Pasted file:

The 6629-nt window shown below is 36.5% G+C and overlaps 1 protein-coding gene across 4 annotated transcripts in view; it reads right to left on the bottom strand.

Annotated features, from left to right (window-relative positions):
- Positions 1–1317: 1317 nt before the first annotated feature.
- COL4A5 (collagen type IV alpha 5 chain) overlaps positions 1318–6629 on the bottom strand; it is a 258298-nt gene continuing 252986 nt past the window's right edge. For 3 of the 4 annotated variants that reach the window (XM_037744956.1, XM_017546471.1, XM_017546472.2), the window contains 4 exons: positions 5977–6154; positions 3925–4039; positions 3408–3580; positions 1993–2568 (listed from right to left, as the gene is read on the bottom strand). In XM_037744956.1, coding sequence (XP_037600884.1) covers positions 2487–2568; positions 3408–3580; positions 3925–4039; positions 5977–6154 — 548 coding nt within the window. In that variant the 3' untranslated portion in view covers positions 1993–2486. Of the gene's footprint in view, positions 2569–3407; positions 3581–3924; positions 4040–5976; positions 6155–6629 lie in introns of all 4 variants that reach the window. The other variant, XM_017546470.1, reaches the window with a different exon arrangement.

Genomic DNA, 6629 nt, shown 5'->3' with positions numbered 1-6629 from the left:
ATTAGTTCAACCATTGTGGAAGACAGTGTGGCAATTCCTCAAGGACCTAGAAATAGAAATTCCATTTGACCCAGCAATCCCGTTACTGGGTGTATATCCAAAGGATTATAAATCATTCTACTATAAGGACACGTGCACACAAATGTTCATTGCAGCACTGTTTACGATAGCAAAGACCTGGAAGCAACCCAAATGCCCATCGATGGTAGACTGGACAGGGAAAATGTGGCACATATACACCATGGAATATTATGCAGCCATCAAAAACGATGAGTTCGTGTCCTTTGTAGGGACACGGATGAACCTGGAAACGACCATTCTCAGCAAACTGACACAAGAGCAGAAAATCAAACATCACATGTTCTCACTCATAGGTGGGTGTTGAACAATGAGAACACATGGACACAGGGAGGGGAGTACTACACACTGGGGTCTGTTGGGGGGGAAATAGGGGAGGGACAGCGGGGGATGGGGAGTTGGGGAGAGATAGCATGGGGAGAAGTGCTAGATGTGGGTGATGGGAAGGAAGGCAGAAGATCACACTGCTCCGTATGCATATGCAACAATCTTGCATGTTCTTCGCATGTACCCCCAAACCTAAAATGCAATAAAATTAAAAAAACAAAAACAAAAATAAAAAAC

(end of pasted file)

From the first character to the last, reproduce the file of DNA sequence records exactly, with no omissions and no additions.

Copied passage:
The 6629-nt window shown below is 36.5% G+C and overlaps 1 protein-coding gene across 4 annotated transcripts in view; it reads right to left on the bottom strand.

Annotated features, from left to right (window-relative positions):
- Positions 1–1317: 1317 nt before the first annotated feature.
- COL4A5 (collagen type IV alpha 5 chain) overlaps positions 1318–6629 on the bottom strand; it is a 258298-nt gene continuing 252986 nt past the window's right edge. For 3 of the 4 annotated variants that reach the window (XM_037744956.1, XM_017546471.1, XM_017546472.2), the window contains 4 exons: positions 5977–6154; positions 3925–4039; positions 3408–3580; positions 1993–2568 (listed from right to left, as the gene is read on the bottom strand). In XM_037744956.1, coding sequence (XP_037600884.1) covers positions 2487–2568; positions 3408–3580; positions 3925–4039; positions 5977–6154 — 548 coding nt within the window. In that variant the 3' untranslated portion in view covers positions 1993–2486. Of the gene's footprint in view, positions 2569–3407; positions 3581–3924; positions 4040–5976; positions 6155–6629 lie in introns of all 4 variants that reach the window. The other variant, XM_017546470.1, reaches the window with a different exon arrangement.

Genomic DNA, 6629 nt, shown 5'->3' with positions numbered 1-6629 from the left:
ATTAGTTCAACCATTGTGGAAGACAGTGTGGCAATTCCTCAAGGACCTAGAAATAGAAATTCCATTTGACCCAGCAATCCCGTTACTGGGTGTATATCCAAAGGATTATAAATCATTCTACTATAAGGACACGTGCACACAAATGTTCATTGCAGCACTGTTTACGATAGCAAAGACCTGGAAGCAACCCAAATGCCCATCGATGGTAGACTGGACAGGGAAAATGTGGCACATATACACCATGGAATATTATGCAGCCATCAAAAACGATGAGTTCGTGTCCTTTGTAGGGACACGGATGAACCTGGAAACGACCATTCTCAGCAAACTGACACAAGAGCAGAAAATCAAACATCACATGTTCTCACTCATAGGTGGGTGTTGAACAATGAGAACACATGGACACAGGGAGGGGAGTACTACACACTGGGGTCTGTTGGGGGGGAAATAGGGGAGGGACAGCGGGGGATGGGGAGTTGGGGAGAGATAGCATGGGGAGAAGTGCTAGATGTGGGTGATGGGAAGGAAGGCAGAAGATCACACTGCTCCGTATGCATATGCAACAATCTTGCATGTTCTTCGCATGTACCCCCAAACCTAAAATGCAATAAAATTAAAAAAACAAAAACAAAAATAAAAAAC